The big upside here is the market is huge for the first cheap silicon that can emulate this chip at least enough for power, preferably data. Assuming that happens we’ll see a plethora of 3rd party cables. Until then, we’ll see nothing. Of course that could be a huge lawsuit right there.
Doing a little network test and ran a traceroute to apple.com:
$ sudo tcptraceroute apple.com
Selected device ppp0, address 172.17.152.110, port 55167 for outgoing packets
Tracing the path to apple.com (18.104.22.168) on TCP port 80 (http), 30 hops max
1 xxx.xx.xx.xx 12.847 ms 12.899 ms 13.736 ms
2 xxx.xx.xx.xx 14.734 ms 14.966 ms 16.143 ms
3 10.255.12.45 14.335 ms 14.712 ms 13.902 ms
4 10.253.44.242 14.992 ms 14.204 ms 13.693 ms
5 velocity-engine.com (22.214.171.124) [open] 14.639 ms 17.666 ms 15.295 ms
Check out that last host. Velocity Engine was part of the marketing for AltiVec in the late 90’s early 2000’s. Curious that Apple is re-purposing that.
Steve Jobs in interview for PBS’ ‘One Last Thing‘ documentary, 1994 (via Wikipedia):
When you grow up you tend to get told the world is the way it is and your life is just to live your life inside the world. Try not to bash into the walls too much. Try to have a nice family life, have fun, save a little money.
That’s a very limited life. Life can be much broader once you discover one simple fact, and that is – everything around you that you call life, was made up by people that were no smarter than you. And you can change it, you can influence it, you can build your own things that other people can use.
The minute that you understand that you can poke life and actually something will, you know if you push in, something will pop out the other side, that you can change it, you can mold it. That’s maybe the most important thing. It’s to shake off this erroneous notion that life is there and you’re just gonna live in it, versus embrace it, change it, improve it, make your mark upon it.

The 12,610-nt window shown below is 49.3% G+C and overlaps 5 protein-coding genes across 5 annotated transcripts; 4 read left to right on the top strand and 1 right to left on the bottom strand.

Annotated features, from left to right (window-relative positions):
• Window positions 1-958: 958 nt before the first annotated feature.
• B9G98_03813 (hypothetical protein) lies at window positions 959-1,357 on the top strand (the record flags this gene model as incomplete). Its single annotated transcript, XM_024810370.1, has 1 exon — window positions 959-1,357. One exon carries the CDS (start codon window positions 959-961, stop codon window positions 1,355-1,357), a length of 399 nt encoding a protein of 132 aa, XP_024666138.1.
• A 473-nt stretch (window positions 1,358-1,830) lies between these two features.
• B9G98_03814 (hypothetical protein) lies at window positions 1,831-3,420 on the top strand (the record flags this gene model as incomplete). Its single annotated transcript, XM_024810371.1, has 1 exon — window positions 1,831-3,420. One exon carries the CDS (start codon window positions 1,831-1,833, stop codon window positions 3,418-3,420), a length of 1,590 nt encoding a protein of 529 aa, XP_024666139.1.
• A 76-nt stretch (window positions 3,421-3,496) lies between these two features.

I think that’s very important and however you learn that, once you learn it, you’ll want to change life and make it better, cause it’s kind of messed up, in a lot of ways. Once you learn that, you’ll never be the same again.
I’ve always admired how he pushed the limits. I can’t help but read “… embrace it, change it, improve it, make your mark upon it” and think of the “Crazy Ones” ad campaign’s: “because the people who are crazy enough to think they can change the world, are the ones who do”.
He was a crazy one.
iFixit posted their teardown and as always it’s fascinating to look at. Chipworks did some analysis as well. Some observations:
- Easier to repair – Looks to be substantially easier to repair than previous iPhones. Major win.
- Broadcom nearly expunged? – Apple looks to be moving away from using Broadcom chips. The Broadcom BCM5976 touchscreen controller looks like all that’s left. I’m surprised as the iPad 3 included the Broadcom BCM4330 wireless chip. I assumed that would be in there.
- New WiFi Chip – Interestingly Apple instead of a Broadcom BCM4330 went with a Murata 339S0171. Murata is apparently based on a Broadcom BCM4334 + Skyworks frontend chips according to Chipworks. Guessing this saves at the very least space. Possibly also power. Apple must be serious about cutting size/weight.